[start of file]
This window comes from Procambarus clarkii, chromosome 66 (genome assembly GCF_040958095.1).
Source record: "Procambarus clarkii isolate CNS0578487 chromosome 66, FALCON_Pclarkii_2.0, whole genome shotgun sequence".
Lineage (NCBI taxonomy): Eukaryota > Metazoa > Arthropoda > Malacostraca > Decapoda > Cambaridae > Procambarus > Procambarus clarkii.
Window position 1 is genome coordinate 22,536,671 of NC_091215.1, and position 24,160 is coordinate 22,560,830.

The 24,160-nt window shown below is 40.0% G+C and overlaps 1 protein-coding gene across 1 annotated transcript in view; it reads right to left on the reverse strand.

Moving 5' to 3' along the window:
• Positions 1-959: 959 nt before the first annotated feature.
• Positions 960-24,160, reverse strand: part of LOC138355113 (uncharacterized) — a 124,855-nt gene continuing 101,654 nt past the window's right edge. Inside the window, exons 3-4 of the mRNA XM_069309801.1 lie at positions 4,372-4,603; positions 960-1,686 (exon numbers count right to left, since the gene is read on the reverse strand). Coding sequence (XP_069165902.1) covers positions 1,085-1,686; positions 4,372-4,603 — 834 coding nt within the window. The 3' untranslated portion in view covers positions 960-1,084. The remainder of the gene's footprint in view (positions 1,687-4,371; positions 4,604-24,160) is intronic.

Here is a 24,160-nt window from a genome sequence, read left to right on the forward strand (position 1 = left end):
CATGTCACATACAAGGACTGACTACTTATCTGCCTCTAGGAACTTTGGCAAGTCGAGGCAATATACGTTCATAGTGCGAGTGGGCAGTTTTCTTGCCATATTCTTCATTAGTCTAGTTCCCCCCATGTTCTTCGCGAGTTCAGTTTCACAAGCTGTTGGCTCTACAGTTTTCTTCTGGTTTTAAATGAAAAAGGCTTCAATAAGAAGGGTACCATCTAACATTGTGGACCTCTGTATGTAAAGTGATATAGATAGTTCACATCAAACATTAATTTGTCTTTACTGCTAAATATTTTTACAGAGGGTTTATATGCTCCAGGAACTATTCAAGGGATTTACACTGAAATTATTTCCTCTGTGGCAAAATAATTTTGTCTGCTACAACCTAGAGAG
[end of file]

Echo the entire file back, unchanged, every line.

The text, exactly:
This window comes from Procambarus clarkii, chromosome 66 (genome assembly GCF_040958095.1).
Source record: "Procambarus clarkii isolate CNS0578487 chromosome 66, FALCON_Pclarkii_2.0, whole genome shotgun sequence".
Lineage (NCBI taxonomy): Eukaryota > Metazoa > Arthropoda > Malacostraca > Decapoda > Cambaridae > Procambarus > Procambarus clarkii.
Window position 1 is genome coordinate 22,536,671 of NC_091215.1, and position 24,160 is coordinate 22,560,830.

The 24,160-nt window shown below is 40.0% G+C and overlaps 1 protein-coding gene across 1 annotated transcript in view; it reads right to left on the reverse strand.

Moving 5' to 3' along the window:
• Positions 1-959: 959 nt before the first annotated feature.
• Positions 960-24,160, reverse strand: part of LOC138355113 (uncharacterized) — a 124,855-nt gene continuing 101,654 nt past the window's right edge. Inside the window, exons 3-4 of the mRNA XM_069309801.1 lie at positions 4,372-4,603; positions 960-1,686 (exon numbers count right to left, since the gene is read on the reverse strand). Coding sequence (XP_069165902.1) covers positions 1,085-1,686; positions 4,372-4,603 — 834 coding nt within the window. The 3' untranslated portion in view covers positions 960-1,084. The remainder of the gene's footprint in view (positions 1,687-4,371; positions 4,604-24,160) is intronic.

Here is a 24,160-nt window from a genome sequence, read left to right on the forward strand (position 1 = left end):
CATGTCACATACAAGGACTGACTACTTATCTGCCTCTAGGAACTTTGGCAAGTCGAGGCAATATACGTTCATAGTGCGAGTGGGCAGTTTTCTTGCCATATTCTTCATTAGTCTAGTTCCCCCCATGTTCTTCGCGAGTTCAGTTTCACAAGCTGTTGGCTCTACAGTTTTCTTCTGGTTTTAAATGAAAAAGGCTTCAATAAGAAGGGTACCATCTAACATTGTGGACCTCTGTATGTAAAGTGATATAGATAGTTCACATCAAACATTAATTTGTCTTTACTGCTAAATATTTTTACAGAGGGTTTATATGCTCCAGGAACTATTCAAGGGATTTACACTGAAATTATTTCCTCTGTGGCAAAATAATTTTGTCTGCTACAACCTAGAGAG